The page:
'Jewish state' debate complicates effort for peace deal with Palestinians

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JERUSALEM — Is Israel "the Jewish state"?

The answer may seem as obvious as the Star of David on the Israeli flag. Yet the question is starting to complicate the ambitious U.S. effort to ram through a peace deal between the Palestinians and Israel.

A broad-based group of Israelis plans to lobby the Knesset to declare the country, for the first time, a Jewish state by law. And Prime Minister Benjamin Netanyahu has demanded that the Palestinians recognize Israel's Jewish status explicitly as part of any agreement.

"This is the Jewish land. This is the Jewish state," he said in a speech this week to assembled U.S. Jewish leaders. "When we make an agreement it is an agreement between the nation state of the Jewish people and a nation state of the Palestinian people."

Leading Palestinians made their opposition clear this week, insisting that by introducing the Jewish factor, Israel is drawing a red line that could doom negotiations.

"I remember the days when we were told, 'All you need is to get the PLO to recognize Israel, and recognize Israel's right to exist in safe and secure boundaries," said Hanan Ashrawi, a prominent member of the Palestinian Liberation Organization. The Palestinians did just that, she noted, as part of the 1990s interim peace agreements.

"The Jewishness of the state of Israel ... this is a new addition," she told reporters Wednesday. "We are working to establish a pluralistic, democratic, inclusive state in Palestine. Not an exclusive state based on religion, ethnicity or whatever."

The Palestinians reject Israel's demand for pragmatic reasons as well: Embrace of Israel as a Jewish state would amount to giving up the dreams of Palestinian refugees to return to lost properties -- the so-called "right of return" which is a central sticking point in peace talks. They also say it would undermine the rights of Israel's own Arab minority, the 20 percent of Israel's 8 million people who are themselves ethnic Palestinians.

Even some Israelis suspect the demand is intended to complicate — but the idea has wide support nonetheless. To be criticized even for the desire to have a state of their own — a dream allowed people the world over, from the Irish to the Iranians — chafes many Jewish Israelis

Israeli academic Avraham Diskin, a self-professed lifelong dove, said a Palestinian refusal meant perpetuating the conflict. "This is the minimal test to show that their face is to peace," he said.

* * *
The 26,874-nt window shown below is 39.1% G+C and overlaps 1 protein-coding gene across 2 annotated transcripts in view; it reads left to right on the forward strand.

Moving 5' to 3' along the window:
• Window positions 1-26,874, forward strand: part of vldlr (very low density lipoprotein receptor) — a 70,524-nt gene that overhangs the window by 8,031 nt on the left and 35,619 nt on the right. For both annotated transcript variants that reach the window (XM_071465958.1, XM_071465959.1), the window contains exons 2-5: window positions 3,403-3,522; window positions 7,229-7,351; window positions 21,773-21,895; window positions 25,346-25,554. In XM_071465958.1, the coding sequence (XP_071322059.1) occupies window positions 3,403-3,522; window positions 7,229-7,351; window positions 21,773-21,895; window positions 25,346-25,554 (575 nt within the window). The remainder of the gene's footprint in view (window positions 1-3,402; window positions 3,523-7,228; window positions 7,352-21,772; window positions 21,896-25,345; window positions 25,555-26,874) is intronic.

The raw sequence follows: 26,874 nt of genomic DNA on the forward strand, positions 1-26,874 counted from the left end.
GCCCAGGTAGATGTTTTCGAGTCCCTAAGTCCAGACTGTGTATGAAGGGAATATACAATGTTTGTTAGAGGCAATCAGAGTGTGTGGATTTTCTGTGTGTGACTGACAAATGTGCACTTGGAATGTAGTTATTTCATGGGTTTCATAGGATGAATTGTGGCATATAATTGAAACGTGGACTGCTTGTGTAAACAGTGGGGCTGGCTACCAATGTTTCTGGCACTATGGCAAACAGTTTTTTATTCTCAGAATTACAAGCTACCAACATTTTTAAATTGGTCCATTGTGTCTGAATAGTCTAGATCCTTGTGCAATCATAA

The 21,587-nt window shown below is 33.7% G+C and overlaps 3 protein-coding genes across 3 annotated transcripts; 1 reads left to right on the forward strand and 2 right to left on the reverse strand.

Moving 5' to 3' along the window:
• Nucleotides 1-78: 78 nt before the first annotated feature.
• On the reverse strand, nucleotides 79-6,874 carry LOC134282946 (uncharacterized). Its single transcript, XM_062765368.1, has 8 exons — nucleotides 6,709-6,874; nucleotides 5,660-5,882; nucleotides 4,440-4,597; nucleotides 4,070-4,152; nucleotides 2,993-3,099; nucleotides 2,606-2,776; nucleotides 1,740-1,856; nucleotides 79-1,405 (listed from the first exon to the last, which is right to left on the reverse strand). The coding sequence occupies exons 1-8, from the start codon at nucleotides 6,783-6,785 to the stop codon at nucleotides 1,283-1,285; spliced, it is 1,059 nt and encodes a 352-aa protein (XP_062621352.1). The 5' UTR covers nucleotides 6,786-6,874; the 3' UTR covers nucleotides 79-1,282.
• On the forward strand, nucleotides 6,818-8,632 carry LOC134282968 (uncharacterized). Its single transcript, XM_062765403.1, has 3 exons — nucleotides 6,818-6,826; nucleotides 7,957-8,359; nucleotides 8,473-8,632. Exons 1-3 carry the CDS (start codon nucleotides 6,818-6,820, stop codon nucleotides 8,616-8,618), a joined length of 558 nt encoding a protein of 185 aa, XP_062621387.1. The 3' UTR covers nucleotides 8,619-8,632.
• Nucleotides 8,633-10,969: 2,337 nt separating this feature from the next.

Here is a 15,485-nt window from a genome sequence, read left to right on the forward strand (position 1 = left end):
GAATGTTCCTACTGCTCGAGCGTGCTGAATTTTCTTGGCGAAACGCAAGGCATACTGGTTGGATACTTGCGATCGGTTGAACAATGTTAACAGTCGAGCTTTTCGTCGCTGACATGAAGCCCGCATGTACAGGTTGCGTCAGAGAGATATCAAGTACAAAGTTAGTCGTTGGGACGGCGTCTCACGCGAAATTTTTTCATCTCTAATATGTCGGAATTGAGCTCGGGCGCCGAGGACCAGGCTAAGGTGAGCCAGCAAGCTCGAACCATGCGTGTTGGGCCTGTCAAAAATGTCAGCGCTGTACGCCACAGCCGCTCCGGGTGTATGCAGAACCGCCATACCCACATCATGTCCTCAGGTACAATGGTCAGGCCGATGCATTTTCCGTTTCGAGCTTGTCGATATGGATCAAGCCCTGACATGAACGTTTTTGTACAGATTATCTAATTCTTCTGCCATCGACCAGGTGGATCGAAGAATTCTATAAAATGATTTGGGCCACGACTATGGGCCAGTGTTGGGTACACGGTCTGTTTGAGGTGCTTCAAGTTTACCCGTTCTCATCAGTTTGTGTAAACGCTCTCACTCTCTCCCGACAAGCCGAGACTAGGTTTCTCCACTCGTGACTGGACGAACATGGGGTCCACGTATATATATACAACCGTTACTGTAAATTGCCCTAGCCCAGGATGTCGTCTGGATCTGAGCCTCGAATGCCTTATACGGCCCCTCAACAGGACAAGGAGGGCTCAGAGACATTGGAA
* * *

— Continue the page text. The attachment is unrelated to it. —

Both sides are waiting to see whether the notion shows up in the framework proposal U.S. Secretary of State John Kerry is expected to table in coming weeks.

But the notion of a Jewish state is complicated. By shining strong light on a matter that lives more comfortably in the shadows, Israel may be rekindling some awkward questions: Are the Jews a nation — or individuals who share a religion? Should a religion have a state? Should a state have a religion?

And beyond that lies a bigger issue: Is the idea of a nation-state — with members of that nation fretting over how to stay dominant numerically — not somehow unbecoming in the age of globalization?

Many Jews around the world see their identity as a primarily a matter of religion. Plenty of Israelis think that a "Jewish state" should be more of a theocracy, outlawing work on the Sabbath, for example. At the same time, many Jews in Israel and elsewhere are not at all religious and view themselves as Jewish simply because they were born to Jewish parents — a situation not unlike that of ethnic Irish or Japanese.

Most confounding, perhaps, are the ethnic divisions that persist between the Jews themselves.

Israel's founders were overwhelmingly European Jews, and that group, known as Ashkenazim, was numerically dominant among Jews before the Nazi Holocaust, diverse yet cohesive enough to lend credence to a national movement.

But the reality today in Israel is diverse. Almost half of the Jewish population of 6 million is descended from the Arab world — their background, history, and even appearance often starkly different from their European cohorts. Tensions over everything from music to food to prayer styles lurk just beneath the surface.

As such, it is not uncommon for Israelis to refer to each other, not always with admiration, by distant country of origin — as "Moroccans" and "Yemenites," or "Bulgarians" and even "Americans."

As they observe all this, skepticism among Palestinians — whose communities were displaced by the Zionist movement — seems easy to understand.

"Judaism is a religion like Islam and Christianity," said Mustafa Barghouti, a prominent Palestinian legislator. "Israel is a state, a nationality that represents all the groups and ethnicities in Israel — including the Palestinians."